GSKill Phoenix Pro: Little Drive, Lotta Performance - HotHardware

GSKill Phoenix Pro: Little Drive, Lotta Performance

1 thumbs up

SSDs account for just a fraction of the storage market in terms of units shipped, but high consumer interest and significant profit margins have brought manufacturers in droves. GSkill isn't exactly a newcomer to the field, but the sheer number of companies in the dogpile make it more difficult for any single manufacturer to win a definitive lead against the others, at least in terms of technology alone. Today we're reviewing GSkill's 60GB Phoenix Pro. This relatively diminutive drive is meant to offer enthusiasts an attractive balance between price and performance, but the Phoenix Pro is fighting to distinguish itself in a tight field.


The G.SKILL Phoenix PRO 60GB SATA II SSD

GSkill Phoenix Pro (60GB, SandForce 1200)
Specifications & Features
Max Read: up to 285MB/s
Max Write: up to 275MB/s
Random Write 4KB (Aligned): 50,000 IOPS
Seek Time: 0.2ms
Power Consumption:  Idle 3W, Active 8W
Operating Temp: 0°C ~ 70°C
Storage Temp: -45°C ~ +85°C
Shock Resistant up to 1500G
Included 3.5" Desktop adapter bracket
Compatible with XP, Vista, 7, and Linux (32 and 64-bit flavors)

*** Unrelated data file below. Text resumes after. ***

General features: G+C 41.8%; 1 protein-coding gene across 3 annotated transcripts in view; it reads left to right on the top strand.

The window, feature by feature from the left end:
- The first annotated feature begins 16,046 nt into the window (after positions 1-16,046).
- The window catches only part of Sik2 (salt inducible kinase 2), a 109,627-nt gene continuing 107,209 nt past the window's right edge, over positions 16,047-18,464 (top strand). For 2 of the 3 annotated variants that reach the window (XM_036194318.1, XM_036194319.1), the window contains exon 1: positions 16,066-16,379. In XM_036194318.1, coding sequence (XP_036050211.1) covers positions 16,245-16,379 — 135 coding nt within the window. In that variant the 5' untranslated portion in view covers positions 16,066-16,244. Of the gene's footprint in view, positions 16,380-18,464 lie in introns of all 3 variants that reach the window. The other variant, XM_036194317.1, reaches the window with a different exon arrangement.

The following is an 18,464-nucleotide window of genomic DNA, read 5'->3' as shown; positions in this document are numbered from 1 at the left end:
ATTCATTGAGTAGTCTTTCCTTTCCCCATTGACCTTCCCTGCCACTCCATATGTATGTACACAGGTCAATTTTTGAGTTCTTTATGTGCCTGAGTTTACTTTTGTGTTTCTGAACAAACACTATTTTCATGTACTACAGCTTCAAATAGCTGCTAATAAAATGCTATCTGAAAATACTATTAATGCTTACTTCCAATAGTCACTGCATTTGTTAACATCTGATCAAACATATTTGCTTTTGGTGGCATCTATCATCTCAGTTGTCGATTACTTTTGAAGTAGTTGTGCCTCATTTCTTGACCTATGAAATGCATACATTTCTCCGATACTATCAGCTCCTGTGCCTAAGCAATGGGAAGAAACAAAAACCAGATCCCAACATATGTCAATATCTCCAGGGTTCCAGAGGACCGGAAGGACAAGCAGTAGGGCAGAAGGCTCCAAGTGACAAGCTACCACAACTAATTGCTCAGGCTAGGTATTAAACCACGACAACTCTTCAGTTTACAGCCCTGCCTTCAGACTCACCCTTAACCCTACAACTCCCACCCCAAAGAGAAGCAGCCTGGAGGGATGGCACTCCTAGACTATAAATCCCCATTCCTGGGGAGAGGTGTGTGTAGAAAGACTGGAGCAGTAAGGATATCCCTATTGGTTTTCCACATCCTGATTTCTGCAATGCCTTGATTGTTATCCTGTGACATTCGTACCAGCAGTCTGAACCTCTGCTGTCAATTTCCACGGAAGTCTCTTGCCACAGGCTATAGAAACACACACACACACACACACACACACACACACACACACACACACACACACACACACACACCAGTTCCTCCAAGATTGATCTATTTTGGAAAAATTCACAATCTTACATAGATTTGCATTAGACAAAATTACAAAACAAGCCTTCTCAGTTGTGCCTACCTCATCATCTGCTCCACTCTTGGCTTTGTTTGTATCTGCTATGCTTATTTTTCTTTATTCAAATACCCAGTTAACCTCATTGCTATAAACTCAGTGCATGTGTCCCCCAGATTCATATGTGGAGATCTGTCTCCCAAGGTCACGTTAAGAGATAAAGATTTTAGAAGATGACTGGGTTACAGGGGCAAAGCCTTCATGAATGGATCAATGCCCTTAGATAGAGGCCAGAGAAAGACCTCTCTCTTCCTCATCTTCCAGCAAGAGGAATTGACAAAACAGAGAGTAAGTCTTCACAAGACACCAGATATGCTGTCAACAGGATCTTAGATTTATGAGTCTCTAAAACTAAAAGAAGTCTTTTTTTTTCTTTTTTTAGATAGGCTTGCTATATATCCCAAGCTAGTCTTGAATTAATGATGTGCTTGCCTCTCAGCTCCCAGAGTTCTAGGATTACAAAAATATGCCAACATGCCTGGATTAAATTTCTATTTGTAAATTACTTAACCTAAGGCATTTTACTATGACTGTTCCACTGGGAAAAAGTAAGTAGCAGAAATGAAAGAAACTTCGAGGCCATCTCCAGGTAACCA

MTBF: 2 million hours
3-Year Warranty


When it comes to the drive's specifications and included bundle, the Phoenix Pro has all the right stats in all the right places. The SandForce SF-1200 controller is the current industry favorite, the published read / write specifications line up with its competitors, and the three year warranty is up to par with what's generally available elsewhere. Included along with the drive is a small user manual booklet, a drive tray, a few screws, and the drive itself. Quick, clean, and simple. 

Article Index:

0
+ -

The 120GB version seems to be a much better buy.  60GB really is getting too small for your boot drive, since after formatting, installing Win7, swap file, and updates you will be left with maybe 20GB.

0
+ -

I don't know about that InfinityzeN. I resized the 80GB SSD in my system into two 40GB partitions. The partition with Win7 still has 12GB free.

The partition with Linux has 29GB free.

0
+ -

Seems to be about average price. I picked up my 64GB Kingston three months ago for 144. Now we are seeing the 128GB's get down to that price.

After Win7 and ten of the major programs I still have about 35GB's left. So for right now 64Gb is good enough without having to blow a wad on a 128GB SSD.

0
+ -

...You've got a drastically overinflated idea of how much space a Win 7 takes up. As far as I know, you need 10-12GB for OS + swapfile + Updates.

I agree with your assessment on 60GB being too small, but Win 7 isn't anywhere near that big. :P

Login or Register to Comment
Post a Comment
Username:   Password: